Spring into Spice

Asafoetida. Ajawan. Jaggery. Fenugreek. Curry leaves.* Chaat masala. Urad dal.  Life is getting spicy on Westnedge Hill! Despite not infrequently making Indian dishes, we’d rarely if ever used any of these — the big Cs, cumin, coriander, and cardamom always seemed to take center stage — but then we got Madhur Jaffrey’s latest book, Vegetarian India. A few months back we’d made a lovely radish and orange salad Lynne Rosetto Kaspar had included on her website after interviewing Jaffrey, which had just the right balance of crunchy peppery bite and sweet juiciness.

We checked V.I. out of KPL when it first came in, and it was immediately clear that we wanted to make everything in it. KPL got their copy back quickly, though: we decided this was a must-own book (gotta be able to make notes!). So now we’ve been eating vegetarian Indian food 3-4 nights a week for the last few weeks, and we’re nowhere close to being tired of it or bored with Jaffrey’s book. VI food

Jaffrey’s dishes are not difficult to execute, despite the sometimes formidable ingredient lists. But we’ve learned that when she suggests serving one dish with a variety of others, those lists can get tangled and dinner takes a long time to prepare. So, we’re scaling back, making one- or two-dish meals, with just some rice or bread instead of the spreads she recommends, at least until we internalize recipes enough to more fluently combine them. It’s a good book for seasonal vegetable cooking too: we’ve had great dishes of spinach, potato, turnip, kale, and carrots, all bought at the winter market or Co-op, though, as the above picture attests, we haven’t been able to resist splurging on non-local cauliflower. But eggplant and pepper season approaches, which is also okra season! Jaffrey has several recipes that put it front-and-center, which we can’t wait to try. Dried legume dishes (chickpeas, black-eyed peas, lentils) are year-rounders, of course, and her book abounds in easy and satisfying ones. Make your own paneer (fresh cheese) and you can add that to the mix. Need a new favorite condiment? Try the spiced yogurt (raita). And homemade flatbread is the work of just a few extra minutes (double or triple the recipe and keep it in the fridge or freezer and you can make your day’s bread as needed). What’s not to love?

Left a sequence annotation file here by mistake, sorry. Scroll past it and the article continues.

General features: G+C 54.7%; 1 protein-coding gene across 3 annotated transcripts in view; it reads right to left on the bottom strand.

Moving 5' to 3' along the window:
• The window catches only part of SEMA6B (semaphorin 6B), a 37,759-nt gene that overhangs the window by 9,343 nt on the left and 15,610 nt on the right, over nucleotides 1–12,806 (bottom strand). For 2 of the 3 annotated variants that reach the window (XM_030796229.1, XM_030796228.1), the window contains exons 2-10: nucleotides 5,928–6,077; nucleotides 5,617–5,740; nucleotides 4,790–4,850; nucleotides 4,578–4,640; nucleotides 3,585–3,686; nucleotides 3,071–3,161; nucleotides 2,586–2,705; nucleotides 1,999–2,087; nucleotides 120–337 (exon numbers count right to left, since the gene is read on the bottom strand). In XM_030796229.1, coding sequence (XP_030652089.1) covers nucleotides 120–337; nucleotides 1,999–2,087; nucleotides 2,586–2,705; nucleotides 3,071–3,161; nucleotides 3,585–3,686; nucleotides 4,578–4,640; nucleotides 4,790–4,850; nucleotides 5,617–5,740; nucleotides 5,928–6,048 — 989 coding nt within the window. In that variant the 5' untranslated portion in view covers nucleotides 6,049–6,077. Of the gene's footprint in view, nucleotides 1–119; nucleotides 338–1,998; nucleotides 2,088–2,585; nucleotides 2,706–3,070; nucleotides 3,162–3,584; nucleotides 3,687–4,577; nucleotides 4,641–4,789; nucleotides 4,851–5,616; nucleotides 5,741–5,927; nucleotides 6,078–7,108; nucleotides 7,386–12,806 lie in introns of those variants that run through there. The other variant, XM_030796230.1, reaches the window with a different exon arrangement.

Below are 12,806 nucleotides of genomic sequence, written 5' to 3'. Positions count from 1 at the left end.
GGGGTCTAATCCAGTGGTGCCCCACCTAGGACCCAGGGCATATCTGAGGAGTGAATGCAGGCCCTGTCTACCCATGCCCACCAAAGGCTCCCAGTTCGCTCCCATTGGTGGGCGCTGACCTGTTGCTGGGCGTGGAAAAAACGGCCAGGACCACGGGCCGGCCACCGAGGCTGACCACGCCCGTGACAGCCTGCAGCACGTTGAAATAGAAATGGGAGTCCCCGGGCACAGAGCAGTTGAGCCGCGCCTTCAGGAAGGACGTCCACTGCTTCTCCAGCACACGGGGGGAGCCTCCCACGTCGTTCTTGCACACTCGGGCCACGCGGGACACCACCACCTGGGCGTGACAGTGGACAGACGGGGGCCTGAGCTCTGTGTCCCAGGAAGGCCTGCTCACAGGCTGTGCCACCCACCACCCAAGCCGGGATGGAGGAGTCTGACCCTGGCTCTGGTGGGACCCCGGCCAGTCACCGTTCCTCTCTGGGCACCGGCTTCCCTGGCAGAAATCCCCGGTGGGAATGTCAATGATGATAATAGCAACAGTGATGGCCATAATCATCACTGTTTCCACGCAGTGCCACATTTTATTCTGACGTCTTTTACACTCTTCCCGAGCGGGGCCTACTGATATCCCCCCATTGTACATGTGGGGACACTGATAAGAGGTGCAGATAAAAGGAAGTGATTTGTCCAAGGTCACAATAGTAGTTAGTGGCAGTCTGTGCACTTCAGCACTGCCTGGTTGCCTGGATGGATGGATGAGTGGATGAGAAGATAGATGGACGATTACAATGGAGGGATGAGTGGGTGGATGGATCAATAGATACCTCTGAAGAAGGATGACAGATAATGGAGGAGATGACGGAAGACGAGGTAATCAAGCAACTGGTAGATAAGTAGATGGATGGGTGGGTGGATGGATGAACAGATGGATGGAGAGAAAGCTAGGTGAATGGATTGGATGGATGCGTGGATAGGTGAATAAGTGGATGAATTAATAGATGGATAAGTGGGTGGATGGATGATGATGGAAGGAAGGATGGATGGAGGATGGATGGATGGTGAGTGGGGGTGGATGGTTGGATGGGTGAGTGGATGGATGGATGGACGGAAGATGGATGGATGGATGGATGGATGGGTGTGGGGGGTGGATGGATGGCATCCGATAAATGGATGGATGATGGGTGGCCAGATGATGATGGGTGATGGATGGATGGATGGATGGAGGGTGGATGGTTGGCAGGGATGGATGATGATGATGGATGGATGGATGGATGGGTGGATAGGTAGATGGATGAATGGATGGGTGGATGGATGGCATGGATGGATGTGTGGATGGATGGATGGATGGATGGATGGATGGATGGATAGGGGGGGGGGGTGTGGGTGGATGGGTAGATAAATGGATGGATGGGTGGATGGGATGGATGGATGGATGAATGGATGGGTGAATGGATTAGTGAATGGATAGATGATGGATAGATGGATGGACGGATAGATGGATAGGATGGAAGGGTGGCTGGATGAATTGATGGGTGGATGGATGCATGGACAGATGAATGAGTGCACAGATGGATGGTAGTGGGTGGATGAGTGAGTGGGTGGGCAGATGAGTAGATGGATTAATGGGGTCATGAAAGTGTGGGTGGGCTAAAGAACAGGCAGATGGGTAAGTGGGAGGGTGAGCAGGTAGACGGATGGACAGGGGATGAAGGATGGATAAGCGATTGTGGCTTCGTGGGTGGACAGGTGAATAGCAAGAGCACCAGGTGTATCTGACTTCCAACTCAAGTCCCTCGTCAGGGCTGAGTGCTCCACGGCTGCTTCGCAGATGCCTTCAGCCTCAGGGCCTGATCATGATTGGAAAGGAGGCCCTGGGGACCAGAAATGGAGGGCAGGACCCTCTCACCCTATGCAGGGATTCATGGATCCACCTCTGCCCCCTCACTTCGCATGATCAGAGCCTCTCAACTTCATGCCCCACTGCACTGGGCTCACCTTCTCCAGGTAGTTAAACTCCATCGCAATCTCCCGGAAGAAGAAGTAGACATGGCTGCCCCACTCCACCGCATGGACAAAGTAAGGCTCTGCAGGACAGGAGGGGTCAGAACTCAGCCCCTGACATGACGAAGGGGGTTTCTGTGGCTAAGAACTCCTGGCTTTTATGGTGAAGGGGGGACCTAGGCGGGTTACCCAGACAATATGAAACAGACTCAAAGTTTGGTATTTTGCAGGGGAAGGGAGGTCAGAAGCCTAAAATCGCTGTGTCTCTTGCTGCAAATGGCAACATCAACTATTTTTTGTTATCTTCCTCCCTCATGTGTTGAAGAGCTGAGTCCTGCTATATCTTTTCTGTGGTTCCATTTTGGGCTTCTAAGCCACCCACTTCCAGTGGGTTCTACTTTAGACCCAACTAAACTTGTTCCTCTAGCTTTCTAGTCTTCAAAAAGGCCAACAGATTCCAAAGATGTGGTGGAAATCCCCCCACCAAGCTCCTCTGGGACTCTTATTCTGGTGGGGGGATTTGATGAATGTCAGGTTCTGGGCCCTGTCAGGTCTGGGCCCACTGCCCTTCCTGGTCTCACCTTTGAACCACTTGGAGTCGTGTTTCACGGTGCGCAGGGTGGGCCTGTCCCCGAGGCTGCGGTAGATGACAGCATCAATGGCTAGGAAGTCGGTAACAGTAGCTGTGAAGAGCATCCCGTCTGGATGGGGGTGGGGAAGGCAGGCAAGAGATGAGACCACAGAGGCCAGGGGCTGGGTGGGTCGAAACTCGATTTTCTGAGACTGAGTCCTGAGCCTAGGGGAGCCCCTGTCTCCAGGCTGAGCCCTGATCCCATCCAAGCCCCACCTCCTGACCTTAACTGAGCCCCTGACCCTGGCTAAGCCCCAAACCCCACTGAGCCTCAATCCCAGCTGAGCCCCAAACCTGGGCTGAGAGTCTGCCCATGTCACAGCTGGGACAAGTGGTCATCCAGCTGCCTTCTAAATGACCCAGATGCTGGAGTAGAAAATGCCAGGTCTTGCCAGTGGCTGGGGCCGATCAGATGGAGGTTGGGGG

We wouldn’t be able to make most of Jaffrey’s recipes, though, if it wasn’t for World of Spices, a great little grocer at 5911 S. Westnedge in Portage. I’d driven past it countless times but had never gone into. But what a wonderful store! The spices speak, the dals delight, the rices regale. And the people are friendly and helpful – as who wouldn’t be if you got to breathe in those scents hours every day? I’ve yet to strike out in looking for a needed ingredient there. Now I find myself looking for recipes with new ingredients, just so I can go browse the aisles in search of them.


*Curry leaves, common in Southern Indian cooking, look like long, thin bay leaves, but, unlike bay leaves, they soften when cooked. World of Spices sells little baggies of them in the refrigerated section. Note that curry powder is something completely different: it is a standard-ish spice mixture for use in making curries (mostly by the British), and it rarely if ever has curry leaves in it. Note also that you can talk about a curry as a kind of dish (like one would talk about a stir-fry). If authentic, a curry almost certainly won’t call for curry powder, though it will likely use some of the spices that go into curry powders, and it probably won’t have curry leaves, unless it’s from a region in India that uses them.